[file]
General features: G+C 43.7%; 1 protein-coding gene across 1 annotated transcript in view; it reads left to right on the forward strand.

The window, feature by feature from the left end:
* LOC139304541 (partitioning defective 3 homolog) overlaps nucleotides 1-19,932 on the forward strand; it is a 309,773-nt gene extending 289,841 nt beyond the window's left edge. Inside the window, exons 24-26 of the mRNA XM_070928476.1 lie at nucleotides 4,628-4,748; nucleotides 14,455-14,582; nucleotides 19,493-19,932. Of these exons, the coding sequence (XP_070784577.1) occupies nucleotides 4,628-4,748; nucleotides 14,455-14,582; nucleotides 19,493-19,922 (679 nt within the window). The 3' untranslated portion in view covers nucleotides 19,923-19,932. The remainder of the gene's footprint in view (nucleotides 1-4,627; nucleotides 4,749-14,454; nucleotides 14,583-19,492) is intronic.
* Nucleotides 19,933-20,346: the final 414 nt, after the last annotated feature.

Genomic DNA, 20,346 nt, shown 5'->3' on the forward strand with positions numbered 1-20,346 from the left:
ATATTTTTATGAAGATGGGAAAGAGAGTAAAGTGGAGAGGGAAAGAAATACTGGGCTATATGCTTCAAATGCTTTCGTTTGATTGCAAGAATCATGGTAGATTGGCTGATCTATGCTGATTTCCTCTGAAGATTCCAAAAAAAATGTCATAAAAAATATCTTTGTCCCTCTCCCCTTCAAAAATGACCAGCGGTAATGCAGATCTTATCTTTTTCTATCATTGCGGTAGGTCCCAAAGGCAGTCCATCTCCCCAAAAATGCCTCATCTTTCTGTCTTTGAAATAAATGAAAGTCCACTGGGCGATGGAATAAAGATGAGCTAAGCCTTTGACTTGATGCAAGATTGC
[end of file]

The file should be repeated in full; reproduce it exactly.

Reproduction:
General features: G+C 43.7%; 1 protein-coding gene across 1 annotated transcript in view; it reads left to right on the forward strand.

The window, feature by feature from the left end:
* LOC139304541 (partitioning defective 3 homolog) overlaps nucleotides 1-19,932 on the forward strand; it is a 309,773-nt gene extending 289,841 nt beyond the window's left edge. Inside the window, exons 24-26 of the mRNA XM_070928476.1 lie at nucleotides 4,628-4,748; nucleotides 14,455-14,582; nucleotides 19,493-19,932. Of these exons, the coding sequence (XP_070784577.1) occupies nucleotides 4,628-4,748; nucleotides 14,455-14,582; nucleotides 19,493-19,922 (679 nt within the window). The 3' untranslated portion in view covers nucleotides 19,923-19,932. The remainder of the gene's footprint in view (nucleotides 1-4,627; nucleotides 4,749-14,454; nucleotides 14,583-19,492) is intronic.
* Nucleotides 19,933-20,346: the final 414 nt, after the last annotated feature.

Genomic DNA, 20,346 nt, shown 5'->3' on the forward strand with positions numbered 1-20,346 from the left:
ATATTTTTATGAAGATGGGAAAGAGAGTAAAGTGGAGAGGGAAAGAAATACTGGGCTATATGCTTCAAATGCTTTCGTTTGATTGCAAGAATCATGGTAGATTGGCTGATCTATGCTGATTTCCTCTGAAGATTCCAAAAAAAATGTCATAAAAAATATCTTTGTCCCTCTCCCCTTCAAAAATGACCAGCGGTAATGCAGATCTTATCTTTTTCTATCATTGCGGTAGGTCCCAAAGGCAGTCCATCTCCCCAAAAATGCCTCATCTTTCTGTCTTTGAAATAAATGAAAGTCCACTGGGCGATGGAATAAAGATGAGCTAAGCCTTTGACTTGATGCAAGATTGC